This is blog three of a six blog sub-series on the topic of social media strategy, part of the ‘All that PR & Marketing Bollox’ weekly blog series. This week, I'll be focusing on how you can use Twitter for business growth.
Starting a social media strategy from scratch can be daunting and it cannot be built overnight, so the most prudent approach is an incremental, systematic strategy that you can implement steadily to accommodate within your day-to-day workload.
Let’s start with what must be the ‘simplest’ social media channel - Twitter. It must be easy, it’s only 140 characters, right?
Actually, it’s not, but let’s start here anyway. Although writing your tweets may be easy enough, there are a few points that you should be aware of before you start. Firstly, although the maximum character limit is 140 characters, the optimum length of a tweet is 120 characters. This leaves enough space for your followers and peers to quote you and retweet with their own comments. You should also allow for shortened links (23 Characters) and/or an image (23 characters).
You should also consider appropriate hashtags - keywords that you can use to highlight your area of expertise. These should be specific terms that target your audience’s goals and pain points. Some useful hashtag analytics tools include Hashtagify.me and the Ritetag Chrome extension, which can be added to your browser. This will tell you how popular your chosen hashtag is, so you can choose to add it to a tweet or not.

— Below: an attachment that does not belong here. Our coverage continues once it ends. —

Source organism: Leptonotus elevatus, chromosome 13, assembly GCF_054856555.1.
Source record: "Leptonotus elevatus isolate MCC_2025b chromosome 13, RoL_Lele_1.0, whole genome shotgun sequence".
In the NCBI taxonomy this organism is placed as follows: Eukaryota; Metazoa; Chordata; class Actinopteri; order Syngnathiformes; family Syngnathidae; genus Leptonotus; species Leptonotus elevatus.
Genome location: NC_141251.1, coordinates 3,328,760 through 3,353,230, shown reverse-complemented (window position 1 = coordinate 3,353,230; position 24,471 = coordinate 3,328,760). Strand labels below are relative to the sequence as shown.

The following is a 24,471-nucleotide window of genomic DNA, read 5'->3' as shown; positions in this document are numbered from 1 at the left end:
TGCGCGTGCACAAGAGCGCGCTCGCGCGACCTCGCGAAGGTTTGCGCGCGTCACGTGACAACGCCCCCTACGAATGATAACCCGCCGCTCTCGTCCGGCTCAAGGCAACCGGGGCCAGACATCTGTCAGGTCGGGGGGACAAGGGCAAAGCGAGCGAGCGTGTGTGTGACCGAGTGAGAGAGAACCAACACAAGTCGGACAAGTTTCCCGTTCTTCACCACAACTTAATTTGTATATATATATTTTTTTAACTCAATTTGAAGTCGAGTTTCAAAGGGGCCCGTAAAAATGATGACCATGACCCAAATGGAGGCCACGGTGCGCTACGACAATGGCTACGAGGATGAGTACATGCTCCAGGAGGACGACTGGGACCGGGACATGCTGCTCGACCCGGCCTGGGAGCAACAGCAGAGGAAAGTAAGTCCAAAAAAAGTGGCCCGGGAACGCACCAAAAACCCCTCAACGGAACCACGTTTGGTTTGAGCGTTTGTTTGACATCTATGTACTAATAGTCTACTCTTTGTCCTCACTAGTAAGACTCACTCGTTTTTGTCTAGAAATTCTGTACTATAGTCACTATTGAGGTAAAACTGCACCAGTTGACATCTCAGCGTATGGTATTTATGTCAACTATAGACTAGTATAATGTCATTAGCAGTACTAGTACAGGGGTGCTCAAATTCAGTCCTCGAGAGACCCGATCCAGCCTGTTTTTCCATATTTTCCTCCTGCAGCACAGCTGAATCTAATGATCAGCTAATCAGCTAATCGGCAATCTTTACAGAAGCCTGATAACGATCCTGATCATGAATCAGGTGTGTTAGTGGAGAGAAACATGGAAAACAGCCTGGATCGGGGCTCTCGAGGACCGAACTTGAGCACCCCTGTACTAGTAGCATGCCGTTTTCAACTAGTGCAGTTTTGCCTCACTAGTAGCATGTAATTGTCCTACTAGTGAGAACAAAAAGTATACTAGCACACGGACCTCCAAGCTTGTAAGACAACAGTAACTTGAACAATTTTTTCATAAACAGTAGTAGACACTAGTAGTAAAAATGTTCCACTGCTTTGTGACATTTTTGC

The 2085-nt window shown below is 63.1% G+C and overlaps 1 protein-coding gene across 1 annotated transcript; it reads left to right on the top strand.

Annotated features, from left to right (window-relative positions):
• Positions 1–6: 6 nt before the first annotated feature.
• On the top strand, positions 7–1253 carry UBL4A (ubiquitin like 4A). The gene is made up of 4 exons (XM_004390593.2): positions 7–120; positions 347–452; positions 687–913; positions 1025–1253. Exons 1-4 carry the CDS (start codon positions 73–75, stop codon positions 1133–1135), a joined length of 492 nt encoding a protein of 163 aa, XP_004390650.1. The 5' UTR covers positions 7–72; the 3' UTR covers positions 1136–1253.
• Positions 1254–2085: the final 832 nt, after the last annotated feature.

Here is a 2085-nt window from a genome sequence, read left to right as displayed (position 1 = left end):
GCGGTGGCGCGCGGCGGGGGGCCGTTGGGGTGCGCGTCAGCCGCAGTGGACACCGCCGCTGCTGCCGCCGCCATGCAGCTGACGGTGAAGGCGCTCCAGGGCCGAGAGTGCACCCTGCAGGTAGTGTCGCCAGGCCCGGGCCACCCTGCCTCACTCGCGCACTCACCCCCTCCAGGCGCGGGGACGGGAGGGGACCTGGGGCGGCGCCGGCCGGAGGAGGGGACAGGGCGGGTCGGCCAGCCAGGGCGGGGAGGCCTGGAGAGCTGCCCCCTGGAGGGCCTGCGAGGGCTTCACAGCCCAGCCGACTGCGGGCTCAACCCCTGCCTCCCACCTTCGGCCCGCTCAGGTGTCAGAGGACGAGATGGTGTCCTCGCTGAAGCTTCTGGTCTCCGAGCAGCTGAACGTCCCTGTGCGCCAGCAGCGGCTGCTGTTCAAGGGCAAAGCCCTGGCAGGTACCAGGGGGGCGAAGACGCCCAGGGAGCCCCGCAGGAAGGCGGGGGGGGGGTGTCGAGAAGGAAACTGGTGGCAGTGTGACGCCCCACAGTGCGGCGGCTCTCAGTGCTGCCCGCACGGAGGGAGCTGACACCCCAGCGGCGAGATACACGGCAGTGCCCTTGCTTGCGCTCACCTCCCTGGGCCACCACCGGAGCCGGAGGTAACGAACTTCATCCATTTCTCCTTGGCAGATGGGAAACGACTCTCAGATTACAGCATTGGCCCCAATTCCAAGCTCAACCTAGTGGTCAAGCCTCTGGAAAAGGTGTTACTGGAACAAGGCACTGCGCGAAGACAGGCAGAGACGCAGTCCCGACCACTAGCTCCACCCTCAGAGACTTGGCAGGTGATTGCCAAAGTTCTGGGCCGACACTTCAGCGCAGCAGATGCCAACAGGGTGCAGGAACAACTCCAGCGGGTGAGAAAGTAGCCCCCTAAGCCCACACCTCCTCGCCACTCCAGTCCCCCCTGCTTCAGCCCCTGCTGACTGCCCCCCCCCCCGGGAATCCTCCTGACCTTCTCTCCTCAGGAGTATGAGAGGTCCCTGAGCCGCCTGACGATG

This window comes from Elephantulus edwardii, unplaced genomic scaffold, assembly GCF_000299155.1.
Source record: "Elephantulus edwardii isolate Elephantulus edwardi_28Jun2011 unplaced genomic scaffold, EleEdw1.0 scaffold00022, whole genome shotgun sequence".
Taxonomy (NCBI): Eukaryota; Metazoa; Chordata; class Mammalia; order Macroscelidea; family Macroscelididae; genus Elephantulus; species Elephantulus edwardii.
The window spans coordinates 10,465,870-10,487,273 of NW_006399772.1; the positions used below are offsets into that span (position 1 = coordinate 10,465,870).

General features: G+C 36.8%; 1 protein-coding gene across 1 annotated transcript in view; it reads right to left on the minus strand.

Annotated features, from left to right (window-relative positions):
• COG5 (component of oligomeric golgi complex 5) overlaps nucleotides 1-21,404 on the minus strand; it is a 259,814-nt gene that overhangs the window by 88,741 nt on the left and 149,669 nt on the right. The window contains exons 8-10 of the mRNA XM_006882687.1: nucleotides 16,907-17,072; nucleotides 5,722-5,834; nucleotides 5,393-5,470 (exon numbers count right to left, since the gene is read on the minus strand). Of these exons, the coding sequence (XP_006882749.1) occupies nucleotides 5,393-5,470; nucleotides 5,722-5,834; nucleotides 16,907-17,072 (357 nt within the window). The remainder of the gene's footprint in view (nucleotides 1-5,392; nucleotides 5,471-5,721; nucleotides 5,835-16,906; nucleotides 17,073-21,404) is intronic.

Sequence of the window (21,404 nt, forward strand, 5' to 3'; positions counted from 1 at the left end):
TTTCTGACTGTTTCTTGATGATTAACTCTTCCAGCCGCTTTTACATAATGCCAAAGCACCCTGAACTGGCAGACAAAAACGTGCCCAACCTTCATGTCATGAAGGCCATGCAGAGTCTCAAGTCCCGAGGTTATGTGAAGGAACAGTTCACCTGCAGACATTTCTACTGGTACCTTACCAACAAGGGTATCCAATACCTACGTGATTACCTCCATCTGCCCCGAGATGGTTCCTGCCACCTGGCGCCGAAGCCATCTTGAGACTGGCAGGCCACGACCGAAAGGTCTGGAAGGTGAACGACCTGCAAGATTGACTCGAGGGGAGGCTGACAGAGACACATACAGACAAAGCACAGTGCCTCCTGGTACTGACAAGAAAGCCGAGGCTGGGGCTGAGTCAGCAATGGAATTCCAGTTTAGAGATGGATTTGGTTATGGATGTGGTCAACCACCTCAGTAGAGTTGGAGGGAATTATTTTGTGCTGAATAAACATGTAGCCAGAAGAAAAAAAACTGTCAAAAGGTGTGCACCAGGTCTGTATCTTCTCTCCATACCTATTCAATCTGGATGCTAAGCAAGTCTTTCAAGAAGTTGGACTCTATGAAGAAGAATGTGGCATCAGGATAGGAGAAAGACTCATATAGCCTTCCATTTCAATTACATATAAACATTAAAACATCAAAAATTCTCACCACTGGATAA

As a rule, your messaging needs to be clear and punchy in as few characters as possible, including relevant hashtags where possible...it’s suddenly got a bit more challenging hasn’t it?
Now let’s think about who you want to read your tweet.
Amassing followers organically is where you should place your initial efforts, to build your authority as a ‘thought leader’ and illustrate to those that don’t yet follow you that people are interested in what you have to say. The best approach is to create a routine for yourself. Every day, you need to follow ten people. To choose who you should follow, you need to identify your peers, competitors and industry players and follow their existing followers. Just look them up and see who their followers are. You can easily search for hashtagged terms that are related to your company, for example, “accounting,” “digital security,” “B2B growth”—whatever is relevant—and follow people who are Tweeting about those terms, or who list those terms in their bio.
To cut through all the other ‘noise’ on your timeline you can also create ‘lists’ within Twitter, adding the top influencer accounts in your field of interest, so that you can keep up to date on industry issues and amplify their messages as soon as they tweet.